My soul mate left me today. All that’s left of him now, is pairs of sock that probably fell out of his suitcase, and a note labelled “Read Me” that I found on the kitchen counter.
I picked it up and started to read.
I just can’t take it anymore. Jess, you know I love you, and I always will, but over the last few months things have gotten bad for me. Yes, it’s her. She’s following me again and I’m scared that if she found you she’d kill you. I’m sorry, I wish I could go into more detail, but you’ll be home in a few minutes, and I don’t want to have to tell you any of this to your face. It would destroy me to see you cry. – David.
Suddenly the front door creaked open. Instinctively, I grabbed a knife off of the knife rack and ran into the pantry.
“Hello?” Called a woman from the entrance way. I didn’t answer. Instead, I cracked the pantry door open just enough to see the note on the counter. “Anyone in here?” She yelled, walking closer to the kitchen. “I’m not going to hurt you.” She stepped into the kitchen. There was a small Swiss army knife in her hand.
She picked up the note and started to read. Within seconds she started crying hysterically. The woman fell to her knees and dropped the knife.
I ignored every logical thought in my brain, kicked the door open and thrust the knife into her stomach.
“Welcome home Jessica” I said, twisting the knife with a bright smile on my face.
Little Emily vanished last year. Now they’re pouring new sidewalks in my neighborhood, and I’ve found her name in the wet cement, written in remembrance. But it was written in reverse. And from below.
Everyone knew Cassie. She was a friendly child, sure, but I think the neighborhood knew her because she knew us.She was the reason our block felt like a family.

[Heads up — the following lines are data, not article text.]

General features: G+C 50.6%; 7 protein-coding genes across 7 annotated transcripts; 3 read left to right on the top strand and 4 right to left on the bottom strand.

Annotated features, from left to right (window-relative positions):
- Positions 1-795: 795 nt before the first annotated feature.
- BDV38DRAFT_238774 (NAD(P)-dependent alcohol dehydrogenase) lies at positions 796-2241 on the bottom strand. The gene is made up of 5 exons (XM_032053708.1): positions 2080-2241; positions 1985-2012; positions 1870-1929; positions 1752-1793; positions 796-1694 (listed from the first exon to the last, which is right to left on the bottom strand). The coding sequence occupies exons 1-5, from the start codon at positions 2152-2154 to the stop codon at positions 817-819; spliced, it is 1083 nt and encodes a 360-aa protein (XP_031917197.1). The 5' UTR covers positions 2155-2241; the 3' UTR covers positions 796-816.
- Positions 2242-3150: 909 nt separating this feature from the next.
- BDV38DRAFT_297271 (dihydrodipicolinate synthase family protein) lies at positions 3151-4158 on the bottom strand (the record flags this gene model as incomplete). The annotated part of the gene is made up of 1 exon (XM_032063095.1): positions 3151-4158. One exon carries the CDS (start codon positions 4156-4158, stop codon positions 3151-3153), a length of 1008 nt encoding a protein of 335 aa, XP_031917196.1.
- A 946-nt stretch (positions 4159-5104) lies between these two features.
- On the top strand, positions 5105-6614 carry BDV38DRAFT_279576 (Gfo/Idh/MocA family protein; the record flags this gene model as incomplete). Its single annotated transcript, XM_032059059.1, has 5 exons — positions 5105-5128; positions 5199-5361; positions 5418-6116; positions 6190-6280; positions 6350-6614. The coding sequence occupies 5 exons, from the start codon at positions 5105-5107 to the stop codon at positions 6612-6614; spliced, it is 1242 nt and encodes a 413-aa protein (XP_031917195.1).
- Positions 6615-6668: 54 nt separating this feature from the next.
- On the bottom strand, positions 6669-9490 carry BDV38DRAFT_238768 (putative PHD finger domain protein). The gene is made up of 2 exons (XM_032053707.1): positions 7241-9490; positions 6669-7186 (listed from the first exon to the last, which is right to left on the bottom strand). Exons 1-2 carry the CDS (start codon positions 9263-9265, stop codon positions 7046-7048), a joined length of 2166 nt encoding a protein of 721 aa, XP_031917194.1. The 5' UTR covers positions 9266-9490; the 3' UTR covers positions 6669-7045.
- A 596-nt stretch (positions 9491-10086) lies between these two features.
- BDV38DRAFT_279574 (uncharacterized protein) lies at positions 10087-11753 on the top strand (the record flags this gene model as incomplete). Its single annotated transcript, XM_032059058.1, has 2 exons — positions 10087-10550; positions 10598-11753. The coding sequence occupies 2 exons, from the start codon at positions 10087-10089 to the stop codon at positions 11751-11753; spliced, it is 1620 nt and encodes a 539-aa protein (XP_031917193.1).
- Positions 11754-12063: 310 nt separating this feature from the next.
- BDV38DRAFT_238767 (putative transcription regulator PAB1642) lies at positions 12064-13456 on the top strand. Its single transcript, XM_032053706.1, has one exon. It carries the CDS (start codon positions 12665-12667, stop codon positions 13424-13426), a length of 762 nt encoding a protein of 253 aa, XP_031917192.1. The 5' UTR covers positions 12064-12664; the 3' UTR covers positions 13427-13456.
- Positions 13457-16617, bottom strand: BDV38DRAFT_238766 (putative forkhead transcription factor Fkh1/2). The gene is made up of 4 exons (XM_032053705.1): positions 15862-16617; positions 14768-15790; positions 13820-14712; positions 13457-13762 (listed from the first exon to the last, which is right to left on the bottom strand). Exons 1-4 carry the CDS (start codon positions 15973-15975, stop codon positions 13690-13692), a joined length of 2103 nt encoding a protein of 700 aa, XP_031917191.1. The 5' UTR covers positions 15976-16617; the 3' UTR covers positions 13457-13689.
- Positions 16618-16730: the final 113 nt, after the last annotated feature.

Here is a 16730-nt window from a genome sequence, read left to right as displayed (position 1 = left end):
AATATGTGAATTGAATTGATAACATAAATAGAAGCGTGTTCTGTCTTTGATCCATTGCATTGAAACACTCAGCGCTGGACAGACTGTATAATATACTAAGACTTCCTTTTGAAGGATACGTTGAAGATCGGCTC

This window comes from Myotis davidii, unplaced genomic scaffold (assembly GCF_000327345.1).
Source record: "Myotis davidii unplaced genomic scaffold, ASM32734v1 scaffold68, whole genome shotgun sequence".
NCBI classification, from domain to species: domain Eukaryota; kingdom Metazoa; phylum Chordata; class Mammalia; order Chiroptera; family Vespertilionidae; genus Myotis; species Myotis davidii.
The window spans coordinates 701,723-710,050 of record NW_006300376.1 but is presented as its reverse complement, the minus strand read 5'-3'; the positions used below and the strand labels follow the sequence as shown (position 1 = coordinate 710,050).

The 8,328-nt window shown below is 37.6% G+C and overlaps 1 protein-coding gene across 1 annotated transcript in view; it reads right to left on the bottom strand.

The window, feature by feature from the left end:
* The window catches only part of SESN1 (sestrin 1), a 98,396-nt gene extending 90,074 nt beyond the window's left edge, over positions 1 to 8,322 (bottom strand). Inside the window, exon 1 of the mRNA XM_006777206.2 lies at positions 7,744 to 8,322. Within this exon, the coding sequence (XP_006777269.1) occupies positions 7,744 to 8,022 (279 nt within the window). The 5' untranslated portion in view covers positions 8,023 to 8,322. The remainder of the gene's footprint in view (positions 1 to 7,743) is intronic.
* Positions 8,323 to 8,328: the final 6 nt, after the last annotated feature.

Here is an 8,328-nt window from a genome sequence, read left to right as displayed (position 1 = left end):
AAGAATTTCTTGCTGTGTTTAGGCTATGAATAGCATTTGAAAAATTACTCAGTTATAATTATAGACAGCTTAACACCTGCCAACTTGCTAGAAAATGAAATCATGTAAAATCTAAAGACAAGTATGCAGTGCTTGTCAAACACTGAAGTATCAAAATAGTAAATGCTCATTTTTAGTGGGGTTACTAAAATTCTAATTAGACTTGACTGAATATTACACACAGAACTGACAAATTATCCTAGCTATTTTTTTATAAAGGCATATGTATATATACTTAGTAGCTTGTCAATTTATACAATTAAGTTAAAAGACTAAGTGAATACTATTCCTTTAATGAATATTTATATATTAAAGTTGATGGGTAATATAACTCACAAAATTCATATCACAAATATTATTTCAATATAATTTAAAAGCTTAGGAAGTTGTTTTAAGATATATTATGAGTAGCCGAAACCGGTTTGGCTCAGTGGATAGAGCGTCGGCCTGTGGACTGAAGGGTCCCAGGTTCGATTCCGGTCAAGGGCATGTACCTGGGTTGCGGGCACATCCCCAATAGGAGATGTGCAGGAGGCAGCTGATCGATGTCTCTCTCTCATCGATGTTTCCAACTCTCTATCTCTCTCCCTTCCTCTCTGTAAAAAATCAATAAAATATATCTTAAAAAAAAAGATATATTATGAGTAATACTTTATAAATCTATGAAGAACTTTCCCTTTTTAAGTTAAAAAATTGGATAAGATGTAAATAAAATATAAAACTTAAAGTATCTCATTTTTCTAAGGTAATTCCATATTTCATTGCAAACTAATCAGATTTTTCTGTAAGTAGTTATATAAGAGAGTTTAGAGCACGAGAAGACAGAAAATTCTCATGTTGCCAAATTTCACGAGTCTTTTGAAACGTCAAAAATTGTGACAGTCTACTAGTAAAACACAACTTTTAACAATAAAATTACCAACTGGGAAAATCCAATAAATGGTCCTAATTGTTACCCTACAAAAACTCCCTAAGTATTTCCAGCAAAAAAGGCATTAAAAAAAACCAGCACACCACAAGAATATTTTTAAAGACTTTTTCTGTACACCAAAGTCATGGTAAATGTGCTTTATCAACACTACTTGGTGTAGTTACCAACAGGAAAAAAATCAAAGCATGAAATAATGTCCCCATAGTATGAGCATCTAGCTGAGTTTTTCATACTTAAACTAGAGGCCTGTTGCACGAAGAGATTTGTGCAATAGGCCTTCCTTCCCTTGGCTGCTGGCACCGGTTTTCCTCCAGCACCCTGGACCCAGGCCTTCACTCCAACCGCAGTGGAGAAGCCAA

“Girl’s got second sight,” Alletta Johnson would proclaim from her window perch.
I’ve never believed in such things, but I’ll admit Cassie had a gift. To her, Alletta Johnson was “Miss Grandma,” while the girl who drove the ice cream truck was “Miss Dog Doctor.” Our mailman was “Mister Painter.” She played hopscotch and jump-rope with kids she’d dubbed “Singer,” “Teacher,” and “Fireman.”
I asked her about all the nicknames once, and from what I could understand they came from how she saw people—as potential. She didn’t exactly see our futures, she just saw us at our ideal.
“Everybody glows, Mister Writer,” she told me. “Everybody’s good.”
I’d never told anyone I wanted to write. It was a secret dream, not one I’d let myself take seriously. Yet somehow, she saw it in me. That’s how she saw all of us.
One afternoon I was cooling off on my front stoop when she skipped down the sidewalk with a stranger at her side. She had obviously enchanted him, just like everyone else. We smiled and waved, and as they passed I asked, “Who’s your friend, Cassie?”
She paused, tilting her head in confusion before exclaiming, “Oh! You’re being writery, Mister Writer!”
I should’ve paid more attention as she laughed and twirled off down the street, followed by the stranger. I should’ve realized.